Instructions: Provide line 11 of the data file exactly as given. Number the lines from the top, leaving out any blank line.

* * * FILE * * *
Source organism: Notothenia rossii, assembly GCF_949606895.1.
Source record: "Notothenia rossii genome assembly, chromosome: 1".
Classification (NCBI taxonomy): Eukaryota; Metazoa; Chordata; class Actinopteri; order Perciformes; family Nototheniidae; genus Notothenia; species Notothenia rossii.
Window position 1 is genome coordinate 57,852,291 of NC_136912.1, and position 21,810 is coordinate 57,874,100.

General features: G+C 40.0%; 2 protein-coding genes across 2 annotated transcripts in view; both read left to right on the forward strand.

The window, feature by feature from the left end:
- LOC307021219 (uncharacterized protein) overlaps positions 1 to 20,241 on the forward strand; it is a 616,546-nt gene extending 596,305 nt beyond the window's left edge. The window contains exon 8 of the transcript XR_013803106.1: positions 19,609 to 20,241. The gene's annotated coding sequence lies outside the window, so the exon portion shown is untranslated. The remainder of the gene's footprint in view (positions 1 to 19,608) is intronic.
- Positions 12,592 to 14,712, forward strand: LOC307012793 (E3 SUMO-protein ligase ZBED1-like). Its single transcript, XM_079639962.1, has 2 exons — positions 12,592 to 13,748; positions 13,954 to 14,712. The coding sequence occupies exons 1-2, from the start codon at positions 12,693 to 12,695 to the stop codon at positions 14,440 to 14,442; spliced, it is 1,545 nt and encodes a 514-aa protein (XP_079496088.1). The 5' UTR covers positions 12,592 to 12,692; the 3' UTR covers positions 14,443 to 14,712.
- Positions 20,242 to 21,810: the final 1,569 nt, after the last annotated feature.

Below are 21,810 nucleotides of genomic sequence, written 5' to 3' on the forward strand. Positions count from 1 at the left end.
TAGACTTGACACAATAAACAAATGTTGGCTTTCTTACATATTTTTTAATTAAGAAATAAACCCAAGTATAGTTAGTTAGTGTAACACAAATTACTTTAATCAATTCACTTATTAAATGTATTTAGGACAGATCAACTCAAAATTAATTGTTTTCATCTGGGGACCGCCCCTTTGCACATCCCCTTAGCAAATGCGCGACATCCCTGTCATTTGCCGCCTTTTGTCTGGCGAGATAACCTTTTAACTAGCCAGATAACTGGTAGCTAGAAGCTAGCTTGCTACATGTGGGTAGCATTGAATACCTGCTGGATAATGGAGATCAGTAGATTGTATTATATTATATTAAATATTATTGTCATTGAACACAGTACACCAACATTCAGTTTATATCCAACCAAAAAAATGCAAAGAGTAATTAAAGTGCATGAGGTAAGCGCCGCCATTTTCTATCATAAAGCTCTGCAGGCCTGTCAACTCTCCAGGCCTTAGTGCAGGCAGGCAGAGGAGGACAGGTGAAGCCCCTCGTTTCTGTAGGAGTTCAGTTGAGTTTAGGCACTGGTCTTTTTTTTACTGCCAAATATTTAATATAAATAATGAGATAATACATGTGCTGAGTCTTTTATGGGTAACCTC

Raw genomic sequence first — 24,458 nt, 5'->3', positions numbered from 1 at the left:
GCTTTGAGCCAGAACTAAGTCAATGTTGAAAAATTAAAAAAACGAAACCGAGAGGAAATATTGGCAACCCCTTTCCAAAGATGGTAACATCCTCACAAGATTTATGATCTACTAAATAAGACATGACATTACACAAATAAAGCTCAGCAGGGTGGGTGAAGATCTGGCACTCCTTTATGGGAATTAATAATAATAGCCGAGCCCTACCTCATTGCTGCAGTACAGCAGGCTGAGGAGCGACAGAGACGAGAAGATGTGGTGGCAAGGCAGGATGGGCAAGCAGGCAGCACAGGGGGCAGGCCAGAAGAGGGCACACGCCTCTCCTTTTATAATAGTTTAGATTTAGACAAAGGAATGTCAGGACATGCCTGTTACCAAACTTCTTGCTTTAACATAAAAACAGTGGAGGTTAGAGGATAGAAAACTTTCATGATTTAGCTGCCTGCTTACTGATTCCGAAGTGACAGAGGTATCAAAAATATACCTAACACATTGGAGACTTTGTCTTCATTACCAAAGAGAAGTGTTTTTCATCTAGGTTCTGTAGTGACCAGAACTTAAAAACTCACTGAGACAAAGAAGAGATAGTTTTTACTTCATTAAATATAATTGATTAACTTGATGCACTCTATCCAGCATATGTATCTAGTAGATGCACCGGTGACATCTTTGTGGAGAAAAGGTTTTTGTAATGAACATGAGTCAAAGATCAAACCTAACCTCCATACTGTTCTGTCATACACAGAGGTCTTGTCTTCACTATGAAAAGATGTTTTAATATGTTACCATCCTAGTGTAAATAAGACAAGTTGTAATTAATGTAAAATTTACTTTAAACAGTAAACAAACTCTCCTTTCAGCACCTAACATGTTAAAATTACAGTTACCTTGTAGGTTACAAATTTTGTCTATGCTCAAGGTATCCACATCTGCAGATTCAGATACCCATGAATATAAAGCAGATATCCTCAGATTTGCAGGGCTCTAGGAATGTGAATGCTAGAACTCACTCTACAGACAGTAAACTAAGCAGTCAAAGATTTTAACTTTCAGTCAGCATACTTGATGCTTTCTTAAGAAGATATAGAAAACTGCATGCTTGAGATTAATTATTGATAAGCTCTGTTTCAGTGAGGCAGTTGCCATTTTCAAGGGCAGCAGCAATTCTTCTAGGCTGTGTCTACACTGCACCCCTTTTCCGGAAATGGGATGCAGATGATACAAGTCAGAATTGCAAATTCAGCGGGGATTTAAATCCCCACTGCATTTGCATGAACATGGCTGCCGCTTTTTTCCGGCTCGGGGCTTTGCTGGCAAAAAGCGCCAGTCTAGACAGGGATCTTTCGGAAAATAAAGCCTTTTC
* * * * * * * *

TAGACTTGACACAATAAACAAATGTTGGCTTTCTTACATATTTTTTAATTAAGAAATAAACCCAAGTATAGTTAGTTAGTGTAACACAAATTACTTTAATCAATTCACTTATTAAATGTATTTAGGACAGATCAACTCAAAATTAATTGTTTTCATCTGGGGACCGCCCCTTTGCACATCCCCTTAGCAAATGCGCGACATCCCTGTCATTTGCCGCCTTTTGTCTGGCGAGATAACCTTTTAACTAGCCAGATAACTGGTAGCTAGAAGCTAGCTTGCTACATGTGGGTAGCATTGAATACCTGCTGGATAATGGAGATCAGTAGATTGTATTATATTATATTAAATATTATTGTCATTGAACACAGTACACCAACATTCAGTTTATATCCAACCAAAAAAATGCAAAGAGTAATTAAAGTGCATGAGGTAAGCGCCGCCATTTTCTATCATAAAGCTCTGCAGGCCTGTCAACTCTCCAGGCCTTAGTGCAGGCAGGCAGAGGAGGACAGGTGAAGCCCCTCGTTTCTGTAGGAGTTCAGTTGAGTTTAGGCACTGGTCTTTTTTTTACTGCCAAATATTTAATATAAATAATGAGATAATACATGTGCTGAGTCTTTTATGGGTAACCTC